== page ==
Most change the way they shoot under pressure. One of the best things I ever did was get involved in competitive archery many years ago. Most guys hate competitive indoor archery and really moan about it but to be honest its all mental and actually really good for you. The amount of pressure that comes from standing on the line with some of the states best archers and going toe to toe knowing you can't miss many X's or 10's can get very nerve racking. Or competing outdoors on the 3D or field range making "that" shot when it counts in the elements at distance, up hill, down hill etc. It's a perfect setting to get actual practice shooting "when it counts".

That way when that bull, buck or what ever it is gives you the shot you will have just a bit more confidence in making that shot.
 
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vcb

vcb

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All good advice. I like your way of thinking about just the target Evan and not even thinking about the pin...(I will try it!) ..My groups on a 3d buck at 70yds is decent. As long as I can keep them all on the lungs...that's good for me. I dont think I will ever consistantly group a 4" group past 70. That 3d buck makes a elk look like the side of a barn. HOWEVER, I did recently shoot with a guy that had TARGET PANIC!!!! I have been shooting bows for 30yrs. and have heard about target panic but never really saw it. All I have to say is WOW. It was like he totally lost control of his coordination and half the time he would release his fingers instead of triggering the release! Man....I can see how that is a long term problem that takes LOTS of coaching and practice to work through.....scary!!
 

Darin Cooper

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Rock solid advice guys - I just wrote a similarly themed article for Eastmans' Bowhunting. You guys nailed it! Back Tension requires serious dedication, but it's worth it X 10.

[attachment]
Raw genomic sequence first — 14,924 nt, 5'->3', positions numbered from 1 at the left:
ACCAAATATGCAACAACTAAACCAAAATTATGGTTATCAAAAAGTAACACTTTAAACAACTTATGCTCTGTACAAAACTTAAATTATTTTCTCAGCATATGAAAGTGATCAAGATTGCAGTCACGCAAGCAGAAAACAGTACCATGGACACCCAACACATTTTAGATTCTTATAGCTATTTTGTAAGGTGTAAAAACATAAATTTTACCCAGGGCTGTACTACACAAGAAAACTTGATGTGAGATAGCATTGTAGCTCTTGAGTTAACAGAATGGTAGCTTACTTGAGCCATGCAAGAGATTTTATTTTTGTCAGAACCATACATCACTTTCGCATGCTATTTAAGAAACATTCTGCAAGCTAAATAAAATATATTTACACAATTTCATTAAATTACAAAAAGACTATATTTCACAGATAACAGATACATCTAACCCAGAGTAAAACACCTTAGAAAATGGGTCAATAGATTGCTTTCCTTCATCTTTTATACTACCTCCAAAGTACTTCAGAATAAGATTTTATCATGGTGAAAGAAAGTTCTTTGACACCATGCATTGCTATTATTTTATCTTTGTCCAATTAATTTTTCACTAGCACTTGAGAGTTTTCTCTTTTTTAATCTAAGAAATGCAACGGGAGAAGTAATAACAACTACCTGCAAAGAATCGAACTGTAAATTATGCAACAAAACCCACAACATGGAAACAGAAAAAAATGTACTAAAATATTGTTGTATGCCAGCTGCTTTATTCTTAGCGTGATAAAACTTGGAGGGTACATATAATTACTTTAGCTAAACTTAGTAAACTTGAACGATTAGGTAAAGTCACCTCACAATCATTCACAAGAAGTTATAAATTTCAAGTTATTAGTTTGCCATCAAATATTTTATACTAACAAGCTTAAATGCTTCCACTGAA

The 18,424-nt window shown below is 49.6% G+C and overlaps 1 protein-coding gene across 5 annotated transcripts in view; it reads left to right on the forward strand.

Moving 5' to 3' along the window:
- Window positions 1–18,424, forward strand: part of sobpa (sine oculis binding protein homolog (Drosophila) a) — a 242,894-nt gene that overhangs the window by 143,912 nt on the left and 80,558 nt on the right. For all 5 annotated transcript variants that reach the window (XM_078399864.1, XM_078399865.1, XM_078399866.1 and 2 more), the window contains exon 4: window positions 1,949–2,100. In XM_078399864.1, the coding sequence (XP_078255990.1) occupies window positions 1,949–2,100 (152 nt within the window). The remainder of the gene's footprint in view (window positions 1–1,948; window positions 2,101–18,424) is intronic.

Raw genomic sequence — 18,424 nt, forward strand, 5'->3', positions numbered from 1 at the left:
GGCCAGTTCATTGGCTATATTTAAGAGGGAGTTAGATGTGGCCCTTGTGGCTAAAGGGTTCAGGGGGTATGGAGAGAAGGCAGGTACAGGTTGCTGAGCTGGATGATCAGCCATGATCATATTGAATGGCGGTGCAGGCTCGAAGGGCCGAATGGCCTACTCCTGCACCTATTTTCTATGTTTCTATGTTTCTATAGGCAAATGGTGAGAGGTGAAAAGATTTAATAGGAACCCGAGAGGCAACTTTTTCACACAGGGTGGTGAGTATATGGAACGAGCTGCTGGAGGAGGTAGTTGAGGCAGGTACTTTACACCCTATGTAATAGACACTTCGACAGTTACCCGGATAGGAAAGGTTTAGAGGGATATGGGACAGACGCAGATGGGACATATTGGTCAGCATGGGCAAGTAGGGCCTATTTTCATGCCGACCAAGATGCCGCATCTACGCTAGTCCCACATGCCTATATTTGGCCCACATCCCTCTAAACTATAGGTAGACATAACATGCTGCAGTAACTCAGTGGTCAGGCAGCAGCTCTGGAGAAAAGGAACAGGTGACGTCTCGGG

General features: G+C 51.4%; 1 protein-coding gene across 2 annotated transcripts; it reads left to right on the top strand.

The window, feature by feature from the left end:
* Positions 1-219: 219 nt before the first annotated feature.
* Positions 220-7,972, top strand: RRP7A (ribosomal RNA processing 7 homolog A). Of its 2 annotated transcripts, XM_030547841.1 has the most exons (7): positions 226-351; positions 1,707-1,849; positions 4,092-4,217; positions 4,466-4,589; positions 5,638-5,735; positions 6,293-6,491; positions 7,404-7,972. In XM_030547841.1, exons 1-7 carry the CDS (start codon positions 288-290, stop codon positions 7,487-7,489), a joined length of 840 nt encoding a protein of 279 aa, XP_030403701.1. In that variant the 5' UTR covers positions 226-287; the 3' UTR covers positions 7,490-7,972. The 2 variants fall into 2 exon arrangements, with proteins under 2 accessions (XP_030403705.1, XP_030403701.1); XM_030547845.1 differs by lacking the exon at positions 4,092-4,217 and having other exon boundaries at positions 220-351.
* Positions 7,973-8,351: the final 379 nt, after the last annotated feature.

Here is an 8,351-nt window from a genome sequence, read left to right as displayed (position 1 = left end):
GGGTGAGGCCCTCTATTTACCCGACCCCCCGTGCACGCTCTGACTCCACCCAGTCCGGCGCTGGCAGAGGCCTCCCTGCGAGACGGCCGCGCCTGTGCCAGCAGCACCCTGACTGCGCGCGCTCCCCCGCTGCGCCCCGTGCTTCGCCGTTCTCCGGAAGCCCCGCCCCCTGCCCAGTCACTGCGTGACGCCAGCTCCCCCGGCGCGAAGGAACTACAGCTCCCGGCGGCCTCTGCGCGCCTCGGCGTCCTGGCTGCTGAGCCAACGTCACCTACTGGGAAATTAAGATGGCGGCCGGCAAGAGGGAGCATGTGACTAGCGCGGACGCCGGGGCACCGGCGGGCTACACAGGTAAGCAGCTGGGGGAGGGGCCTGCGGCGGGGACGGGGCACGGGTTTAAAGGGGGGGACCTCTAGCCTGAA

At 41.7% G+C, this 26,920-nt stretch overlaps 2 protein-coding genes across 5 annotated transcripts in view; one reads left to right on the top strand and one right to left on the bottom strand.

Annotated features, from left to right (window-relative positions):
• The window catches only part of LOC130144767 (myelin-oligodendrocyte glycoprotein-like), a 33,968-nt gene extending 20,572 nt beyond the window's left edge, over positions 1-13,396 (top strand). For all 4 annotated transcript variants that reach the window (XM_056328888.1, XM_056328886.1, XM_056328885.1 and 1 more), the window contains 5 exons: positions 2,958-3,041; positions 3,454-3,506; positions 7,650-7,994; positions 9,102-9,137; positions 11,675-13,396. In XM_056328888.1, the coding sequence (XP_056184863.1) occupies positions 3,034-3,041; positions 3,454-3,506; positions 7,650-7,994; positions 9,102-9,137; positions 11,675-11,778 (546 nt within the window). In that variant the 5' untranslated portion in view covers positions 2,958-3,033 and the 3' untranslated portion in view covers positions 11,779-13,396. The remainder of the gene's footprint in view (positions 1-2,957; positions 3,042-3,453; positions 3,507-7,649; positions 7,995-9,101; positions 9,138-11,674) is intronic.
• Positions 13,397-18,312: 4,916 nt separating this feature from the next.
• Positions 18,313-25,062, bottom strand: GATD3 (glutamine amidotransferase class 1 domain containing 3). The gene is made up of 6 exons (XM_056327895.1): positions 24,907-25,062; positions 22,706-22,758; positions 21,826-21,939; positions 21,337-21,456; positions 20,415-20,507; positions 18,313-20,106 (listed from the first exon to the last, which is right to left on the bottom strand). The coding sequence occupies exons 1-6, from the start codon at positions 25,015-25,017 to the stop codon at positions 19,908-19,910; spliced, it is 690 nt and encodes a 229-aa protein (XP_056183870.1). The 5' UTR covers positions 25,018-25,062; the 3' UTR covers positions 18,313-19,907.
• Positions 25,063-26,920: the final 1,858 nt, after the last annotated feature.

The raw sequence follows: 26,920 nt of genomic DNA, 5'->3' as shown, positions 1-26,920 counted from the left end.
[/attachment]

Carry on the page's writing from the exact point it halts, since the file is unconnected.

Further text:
Coop
 
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vcb

vcb

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Question for you backtension guys. I can shoot both ways right now...command or back tension. When you guys are shooting BT and the sight picture is off due to (wind or just a wide drift) do you hold your pull...then continue your pull once you come back on target? Or do you guys just pull all the way through from the first moment and accept when the arrow releases? I think Ulmer talked about this a little and he said he definitely increases tension when the sight picture looks good....
 

evan williams

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NEVER STOP PULLING!!! I think with a lot of practice you can tell when the wind will pick up and all but I never stop pulling. Its too hard to start and stop and start and stop. I focus on the spot I want to hit and burn a hole in it with my eyes.
 

pronghorn

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I read a discussion that a few guys had with Jesse Broadwater on AT this week. He said that he puts additional tension on the wall when shooting in the wind.